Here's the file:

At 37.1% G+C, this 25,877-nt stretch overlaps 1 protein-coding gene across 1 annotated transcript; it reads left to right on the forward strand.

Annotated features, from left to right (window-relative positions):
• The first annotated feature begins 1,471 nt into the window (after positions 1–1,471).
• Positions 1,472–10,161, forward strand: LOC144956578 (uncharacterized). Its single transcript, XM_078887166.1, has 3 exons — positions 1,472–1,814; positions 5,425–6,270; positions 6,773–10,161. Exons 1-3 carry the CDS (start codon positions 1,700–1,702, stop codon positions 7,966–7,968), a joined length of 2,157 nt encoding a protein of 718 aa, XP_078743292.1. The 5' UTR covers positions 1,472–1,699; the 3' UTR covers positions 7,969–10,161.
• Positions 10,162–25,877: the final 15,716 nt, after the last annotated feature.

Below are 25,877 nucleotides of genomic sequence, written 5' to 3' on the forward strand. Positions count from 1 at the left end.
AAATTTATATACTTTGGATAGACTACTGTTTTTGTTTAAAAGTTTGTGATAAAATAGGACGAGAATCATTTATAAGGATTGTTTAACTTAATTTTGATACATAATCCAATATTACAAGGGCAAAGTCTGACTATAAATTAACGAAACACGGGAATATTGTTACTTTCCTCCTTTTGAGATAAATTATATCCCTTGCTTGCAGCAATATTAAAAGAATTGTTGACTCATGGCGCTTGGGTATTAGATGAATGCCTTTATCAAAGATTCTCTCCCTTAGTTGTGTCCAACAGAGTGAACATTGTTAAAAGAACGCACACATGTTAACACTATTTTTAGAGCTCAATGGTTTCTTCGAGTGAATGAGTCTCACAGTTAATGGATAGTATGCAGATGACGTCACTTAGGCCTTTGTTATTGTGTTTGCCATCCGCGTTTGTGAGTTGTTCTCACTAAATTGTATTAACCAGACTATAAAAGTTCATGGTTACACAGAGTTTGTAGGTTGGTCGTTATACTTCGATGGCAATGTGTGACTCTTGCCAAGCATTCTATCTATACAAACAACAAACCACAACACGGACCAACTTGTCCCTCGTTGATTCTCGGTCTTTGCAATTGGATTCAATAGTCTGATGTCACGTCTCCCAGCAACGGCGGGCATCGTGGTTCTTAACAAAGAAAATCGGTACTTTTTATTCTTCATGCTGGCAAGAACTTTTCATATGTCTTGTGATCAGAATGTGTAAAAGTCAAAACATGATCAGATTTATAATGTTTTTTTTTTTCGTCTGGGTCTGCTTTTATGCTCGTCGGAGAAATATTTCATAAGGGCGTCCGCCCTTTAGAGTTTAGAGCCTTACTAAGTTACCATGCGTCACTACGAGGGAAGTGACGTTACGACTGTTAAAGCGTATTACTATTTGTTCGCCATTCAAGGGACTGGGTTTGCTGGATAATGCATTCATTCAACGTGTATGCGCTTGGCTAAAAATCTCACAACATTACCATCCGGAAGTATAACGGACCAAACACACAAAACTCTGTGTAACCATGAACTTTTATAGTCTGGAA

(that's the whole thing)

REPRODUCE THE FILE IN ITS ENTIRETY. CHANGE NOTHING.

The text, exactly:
At 37.1% G+C, this 25,877-nt stretch overlaps 1 protein-coding gene across 1 annotated transcript; it reads left to right on the forward strand.

Annotated features, from left to right (window-relative positions):
• The first annotated feature begins 1,471 nt into the window (after positions 1–1,471).
• Positions 1,472–10,161, forward strand: LOC144956578 (uncharacterized). Its single transcript, XM_078887166.1, has 3 exons — positions 1,472–1,814; positions 5,425–6,270; positions 6,773–10,161. Exons 1-3 carry the CDS (start codon positions 1,700–1,702, stop codon positions 7,966–7,968), a joined length of 2,157 nt encoding a protein of 718 aa, XP_078743292.1. The 5' UTR covers positions 1,472–1,699; the 3' UTR covers positions 7,969–10,161.
• Positions 10,162–25,877: the final 15,716 nt, after the last annotated feature.

Below are 25,877 nucleotides of genomic sequence, written 5' to 3' on the forward strand. Positions count from 1 at the left end.
AAATTTATATACTTTGGATAGACTACTGTTTTTGTTTAAAAGTTTGTGATAAAATAGGACGAGAATCATTTATAAGGATTGTTTAACTTAATTTTGATACATAATCCAATATTACAAGGGCAAAGTCTGACTATAAATTAACGAAACACGGGAATATTGTTACTTTCCTCCTTTTGAGATAAATTATATCCCTTGCTTGCAGCAATATTAAAAGAATTGTTGACTCATGGCGCTTGGGTATTAGATGAATGCCTTTATCAAAGATTCTCTCCCTTAGTTGTGTCCAACAGAGTGAACATTGTTAAAAGAACGCACACATGTTAACACTATTTTTAGAGCTCAATGGTTTCTTCGAGTGAATGAGTCTCACAGTTAATGGATAGTATGCAGATGACGTCACTTAGGCCTTTGTTATTGTGTTTGCCATCCGCGTTTGTGAGTTGTTCTCACTAAATTGTATTAACCAGACTATAAAAGTTCATGGTTACACAGAGTTTGTAGGTTGGTCGTTATACTTCGATGGCAATGTGTGACTCTTGCCAAGCATTCTATCTATACAAACAACAAACCACAACACGGACCAACTTGTCCCTCGTTGATTCTCGGTCTTTGCAATTGGATTCAATAGTCTGATGTCACGTCTCCCAGCAACGGCGGGCATCGTGGTTCTTAACAAAGAAAATCGGTACTTTTTATTCTTCATGCTGGCAAGAACTTTTCATATGTCTTGTGATCAGAATGTGTAAAAGTCAAAACATGATCAGATTTATAATGTTTTTTTTTTTCGTCTGGGTCTGCTTTTATGCTCGTCGGAGAAATATTTCATAAGGGCGTCCGCCCTTTAGAGTTTAGAGCCTTACTAAGTTACCATGCGTCACTACGAGGGAAGTGACGTTACGACTGTTAAAGCGTATTACTATTTGTTCGCCATTCAAGGGACTGGGTTTGCTGGATAATGCATTCATTCAACGTGTATGCGCTTGGCTAAAAATCTCACAACATTACCATCCGGAAGTATAACGGACCAAACACACAAAACTCTGTGTAACCATGAACTTTTATAGTCTGGAA